Trends in ... instruments and monitors
Understand the goal of monitoring
To protect workers from harmful noise, gases and other potential hazards, employers “have the responsibility to monitor their employees in all sorts of ways,” says Stephanie Lynch, Ph.D., CSP, senior technology and research manager for Hoover, AL-based OHD.
That’s where worker safety instruments and monitors come in.
Glen Silver, vice president of sales in North America for Blackline Safety in Calgary, Alberta, emphasizes that for instruments and monitors to be fully effective, both employers and employees need to “ensure the devices are properly calibrated and maintained, and the data collected is accurately reported and stored.”
So, if employers or workers have questions, it’s important that they ask the manufacturer before putting the devices into use.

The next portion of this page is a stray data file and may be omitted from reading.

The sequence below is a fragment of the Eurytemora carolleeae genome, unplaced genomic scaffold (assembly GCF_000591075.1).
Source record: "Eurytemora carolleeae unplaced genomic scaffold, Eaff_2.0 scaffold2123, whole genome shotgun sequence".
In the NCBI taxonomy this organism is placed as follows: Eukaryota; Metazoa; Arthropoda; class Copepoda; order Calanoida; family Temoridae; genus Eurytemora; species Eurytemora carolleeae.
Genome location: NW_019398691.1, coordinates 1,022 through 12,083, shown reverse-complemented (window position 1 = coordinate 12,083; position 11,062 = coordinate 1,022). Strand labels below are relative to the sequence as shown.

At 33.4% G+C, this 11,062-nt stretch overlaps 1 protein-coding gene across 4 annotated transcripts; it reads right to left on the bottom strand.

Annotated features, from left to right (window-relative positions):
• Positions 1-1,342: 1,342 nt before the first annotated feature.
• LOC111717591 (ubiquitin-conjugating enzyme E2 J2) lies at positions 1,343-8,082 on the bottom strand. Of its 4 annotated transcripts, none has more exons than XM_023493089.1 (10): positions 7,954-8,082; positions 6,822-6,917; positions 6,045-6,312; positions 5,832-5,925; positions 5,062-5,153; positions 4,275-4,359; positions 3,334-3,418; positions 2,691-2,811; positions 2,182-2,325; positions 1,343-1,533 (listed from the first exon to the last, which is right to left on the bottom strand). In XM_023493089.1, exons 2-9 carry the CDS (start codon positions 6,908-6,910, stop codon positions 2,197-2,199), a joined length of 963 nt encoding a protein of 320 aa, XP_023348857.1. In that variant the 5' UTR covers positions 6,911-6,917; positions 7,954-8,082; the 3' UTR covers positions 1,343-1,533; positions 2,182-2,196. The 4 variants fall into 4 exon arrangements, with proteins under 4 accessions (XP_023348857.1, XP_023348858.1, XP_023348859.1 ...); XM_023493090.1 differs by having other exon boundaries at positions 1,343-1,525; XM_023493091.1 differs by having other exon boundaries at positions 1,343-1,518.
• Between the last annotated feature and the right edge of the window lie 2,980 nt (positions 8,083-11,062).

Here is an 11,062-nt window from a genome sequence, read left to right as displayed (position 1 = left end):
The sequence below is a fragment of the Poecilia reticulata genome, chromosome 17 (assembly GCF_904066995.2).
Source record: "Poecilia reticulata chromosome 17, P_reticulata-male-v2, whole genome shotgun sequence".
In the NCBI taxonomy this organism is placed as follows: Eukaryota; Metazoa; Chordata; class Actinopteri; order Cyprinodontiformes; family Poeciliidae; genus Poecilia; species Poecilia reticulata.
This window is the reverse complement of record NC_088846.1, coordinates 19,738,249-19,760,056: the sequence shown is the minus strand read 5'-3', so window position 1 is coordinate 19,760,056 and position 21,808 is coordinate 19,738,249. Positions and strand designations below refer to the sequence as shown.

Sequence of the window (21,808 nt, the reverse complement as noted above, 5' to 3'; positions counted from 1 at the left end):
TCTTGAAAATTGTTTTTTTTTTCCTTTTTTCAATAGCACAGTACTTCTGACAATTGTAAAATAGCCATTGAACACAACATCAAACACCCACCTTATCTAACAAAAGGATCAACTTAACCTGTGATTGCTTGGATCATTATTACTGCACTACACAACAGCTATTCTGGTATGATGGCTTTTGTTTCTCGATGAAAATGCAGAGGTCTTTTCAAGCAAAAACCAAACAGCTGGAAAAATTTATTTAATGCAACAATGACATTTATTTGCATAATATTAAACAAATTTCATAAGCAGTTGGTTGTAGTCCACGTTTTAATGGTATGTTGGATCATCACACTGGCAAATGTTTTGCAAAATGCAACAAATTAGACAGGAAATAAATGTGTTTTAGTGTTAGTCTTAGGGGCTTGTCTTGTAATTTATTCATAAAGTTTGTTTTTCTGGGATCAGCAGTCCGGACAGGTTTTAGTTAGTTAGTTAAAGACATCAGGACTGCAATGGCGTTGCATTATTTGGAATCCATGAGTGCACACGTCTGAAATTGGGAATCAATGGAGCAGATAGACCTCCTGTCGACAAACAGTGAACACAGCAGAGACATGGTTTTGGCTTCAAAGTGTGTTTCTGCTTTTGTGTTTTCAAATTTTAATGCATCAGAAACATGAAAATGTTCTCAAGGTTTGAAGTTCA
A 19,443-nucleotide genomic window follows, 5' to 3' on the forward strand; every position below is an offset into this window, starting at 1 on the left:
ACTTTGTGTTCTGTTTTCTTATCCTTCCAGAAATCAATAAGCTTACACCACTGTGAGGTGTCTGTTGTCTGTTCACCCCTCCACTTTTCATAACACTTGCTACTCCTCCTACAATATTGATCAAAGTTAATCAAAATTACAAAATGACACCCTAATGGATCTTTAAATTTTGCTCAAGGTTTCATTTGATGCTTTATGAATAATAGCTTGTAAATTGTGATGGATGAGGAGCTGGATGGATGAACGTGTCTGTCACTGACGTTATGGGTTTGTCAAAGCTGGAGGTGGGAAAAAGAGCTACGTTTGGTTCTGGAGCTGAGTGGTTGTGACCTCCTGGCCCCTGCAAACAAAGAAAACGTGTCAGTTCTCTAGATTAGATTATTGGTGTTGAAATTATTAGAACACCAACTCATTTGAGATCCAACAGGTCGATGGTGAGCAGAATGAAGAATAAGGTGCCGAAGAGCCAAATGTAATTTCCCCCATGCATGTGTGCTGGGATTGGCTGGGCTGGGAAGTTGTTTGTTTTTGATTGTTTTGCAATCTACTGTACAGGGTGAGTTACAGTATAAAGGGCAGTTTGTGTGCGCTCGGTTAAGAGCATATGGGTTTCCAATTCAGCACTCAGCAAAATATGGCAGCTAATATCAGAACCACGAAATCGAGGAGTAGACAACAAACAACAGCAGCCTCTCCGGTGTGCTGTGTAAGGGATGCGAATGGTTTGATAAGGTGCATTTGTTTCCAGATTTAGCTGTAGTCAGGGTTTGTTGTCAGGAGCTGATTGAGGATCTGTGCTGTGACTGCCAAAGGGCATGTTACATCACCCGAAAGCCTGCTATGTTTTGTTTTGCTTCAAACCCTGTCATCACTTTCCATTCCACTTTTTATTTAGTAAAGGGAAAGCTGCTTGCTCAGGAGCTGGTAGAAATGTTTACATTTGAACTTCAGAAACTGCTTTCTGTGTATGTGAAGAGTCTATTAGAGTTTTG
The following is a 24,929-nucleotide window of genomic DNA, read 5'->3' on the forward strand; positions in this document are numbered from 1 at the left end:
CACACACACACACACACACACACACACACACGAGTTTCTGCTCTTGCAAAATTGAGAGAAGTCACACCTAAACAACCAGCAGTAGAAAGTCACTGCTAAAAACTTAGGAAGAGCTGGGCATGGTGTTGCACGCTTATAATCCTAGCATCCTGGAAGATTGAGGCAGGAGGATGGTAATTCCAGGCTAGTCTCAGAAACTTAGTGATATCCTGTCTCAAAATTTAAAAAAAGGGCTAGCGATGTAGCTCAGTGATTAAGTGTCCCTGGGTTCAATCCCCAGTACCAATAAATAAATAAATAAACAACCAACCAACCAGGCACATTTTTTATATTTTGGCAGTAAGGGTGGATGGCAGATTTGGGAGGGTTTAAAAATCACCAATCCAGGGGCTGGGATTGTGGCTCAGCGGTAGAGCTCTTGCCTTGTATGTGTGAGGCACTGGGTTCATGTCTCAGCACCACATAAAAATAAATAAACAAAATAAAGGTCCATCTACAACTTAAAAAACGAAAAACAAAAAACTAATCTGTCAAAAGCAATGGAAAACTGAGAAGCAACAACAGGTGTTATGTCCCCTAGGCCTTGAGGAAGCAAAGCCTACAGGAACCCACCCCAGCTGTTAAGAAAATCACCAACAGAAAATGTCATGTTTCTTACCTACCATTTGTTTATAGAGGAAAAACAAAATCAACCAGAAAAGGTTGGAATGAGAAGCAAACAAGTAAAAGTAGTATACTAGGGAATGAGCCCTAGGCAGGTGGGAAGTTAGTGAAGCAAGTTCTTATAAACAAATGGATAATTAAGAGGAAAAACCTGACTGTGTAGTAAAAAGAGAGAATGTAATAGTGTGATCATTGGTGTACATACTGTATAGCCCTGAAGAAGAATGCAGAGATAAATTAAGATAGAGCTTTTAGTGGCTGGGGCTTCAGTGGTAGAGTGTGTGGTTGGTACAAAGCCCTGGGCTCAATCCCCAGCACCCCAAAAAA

“Most customers have concerns on the front end about how to appropriately use their instruments and monitors, and then on the back end they need some help understanding their results,” Lynch said. “I always make sure to help a customer understand what the goal of the monitoring is. If you know the specific goal, you can design your monitoring plan much more effectively.”
Ease of use
Instrument and monitor developers are doing their part, too.
“I’ve seen instruments and monitors become more user friendly, more broadly applicable and personalized/individualized,” Lynch said. “I think this will aid in more confidence in performing industrial hygiene and safety monitoring in the workplace.”
Lynch has advice for workers who use instruments and monitors on the job.
“I wish more workers would empower themselves and request monitoring they think would be valuable for their position. Even if they get it wrong every now and then, it will get a conversation started, and I’d like to see more of those conversations initiated.”
Compiled with the assistance of the International Safety Equipment Association
Coming next month:
- Heat protection
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